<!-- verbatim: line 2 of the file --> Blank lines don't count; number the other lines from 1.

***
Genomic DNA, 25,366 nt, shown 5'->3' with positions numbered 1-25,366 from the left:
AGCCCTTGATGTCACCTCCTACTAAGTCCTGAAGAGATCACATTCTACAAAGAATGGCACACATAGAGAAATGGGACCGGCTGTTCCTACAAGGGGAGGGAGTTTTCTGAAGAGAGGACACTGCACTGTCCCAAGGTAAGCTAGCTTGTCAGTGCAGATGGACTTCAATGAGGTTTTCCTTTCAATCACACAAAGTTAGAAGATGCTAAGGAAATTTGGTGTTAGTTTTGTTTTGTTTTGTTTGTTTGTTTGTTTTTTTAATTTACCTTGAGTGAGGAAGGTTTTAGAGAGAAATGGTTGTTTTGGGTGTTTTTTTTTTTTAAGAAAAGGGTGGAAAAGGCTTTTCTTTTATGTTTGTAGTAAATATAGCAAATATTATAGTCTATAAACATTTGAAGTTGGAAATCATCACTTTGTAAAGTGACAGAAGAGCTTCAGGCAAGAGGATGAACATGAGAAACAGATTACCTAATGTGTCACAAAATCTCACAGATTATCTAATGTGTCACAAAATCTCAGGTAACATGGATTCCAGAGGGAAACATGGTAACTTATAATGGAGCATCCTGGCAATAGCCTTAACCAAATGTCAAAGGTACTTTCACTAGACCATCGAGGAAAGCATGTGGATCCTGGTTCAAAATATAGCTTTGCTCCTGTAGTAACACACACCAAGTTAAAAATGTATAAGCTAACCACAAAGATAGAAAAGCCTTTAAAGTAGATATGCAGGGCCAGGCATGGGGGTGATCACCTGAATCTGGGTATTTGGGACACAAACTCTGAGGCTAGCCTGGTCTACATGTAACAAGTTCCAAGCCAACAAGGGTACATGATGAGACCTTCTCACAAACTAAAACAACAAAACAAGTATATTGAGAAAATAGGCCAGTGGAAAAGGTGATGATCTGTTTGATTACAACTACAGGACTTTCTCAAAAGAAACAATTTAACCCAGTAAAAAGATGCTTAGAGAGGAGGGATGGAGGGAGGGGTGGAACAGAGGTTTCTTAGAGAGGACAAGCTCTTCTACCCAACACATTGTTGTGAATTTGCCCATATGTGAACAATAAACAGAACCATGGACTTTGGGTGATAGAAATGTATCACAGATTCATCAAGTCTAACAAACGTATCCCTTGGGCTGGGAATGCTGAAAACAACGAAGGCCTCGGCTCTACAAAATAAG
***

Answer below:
AGCCCTTGATGTCACCTCCTACTAAGTCCTGAAGAGATCACATTCTACAAAGAATGGCACACATAGAGAAATGGGACCGGCTGTTCCTACAAGGGGAGGGAGTTTTCTGAAGAGAGGACACTGCACTGTCCCAAGGTAAGCTAGCTTGTCAGTGCAGATGGACTTCAATGAGGTTTTCCTTTCAATCACACAAAGTTAGAAGATGCTAAGGAAATTTGGTGTTAGTTTTGTTTTGTTTTGTTTGTTTGTTTGTTTTTTTAATTTACCTTGAGTGAGGAAGGTTTTAGAGAGAAATGGTTGTTTTGGGTGTTTTTTTTTTTTAAGAAAAGGGTGGAAAAGGCTTTTCTTTTATGTTTGTAGTAAATATAGCAAATATTATAGTCTATAAACATTTGAAGTTGGAAATCATCACTTTGTAAAGTGACAGAAGAGCTTCAGGCAAGAGGATGAACATGAGAAACAGATTACCTAATGTGTCACAAAATCTCACAGATTATCTAATGTGTCACAAAATCTCAGGTAACATGGATTCCAGAGGGAAACATGGTAACTTATAATGGAGCATCCTGGCAATAGCCTTAACCAAATGTCAAAGGTACTTTCACTAGACCATCGAGGAAAGCATGTGGATCCTGGTTCAAAATATAGCTTTGCTCCTGTAGTAACACACACCAAGTTAAAAATGTATAAGCTAACCACAAAGATAGAAAAGCCTTTAAAGTAGATATGCAGGGCCAGGCATGGGGGTGATCACCTGAATCTGGGTATTTGGGACACAAACTCTGAGGCTAGCCTGGTCTACATGTAACAAGTTCCAAGCCAACAAGGGTACATGATGAGACCTTCTCACAAACTAAAACAACAAAACAAGTATATTGAGAAAATAGGCCAGTGGAAAAGGTGATGATCTGTTTGATTACAACTACAGGACTTTCTCAAAAGAAACAATTTAACCCAGTAAAAAGATGCTTAGAGAGGAGGGATGGAGGGAGGGGTGGAACAGAGGTTTCTTAGAGAGGACAAGCTCTTCTACCCAACACATTGTTGTGAATTTGCCCATATGTGAACAATAAACAGAACCATGGACTTTGGGTGATAGAAATGTATCACAGATTCATCAAGTCTAACAAACGTATCCCTTGGGCTGGGAATGCTGAAAACAACGAAGGCCTCGGCTCTACAAAATAAG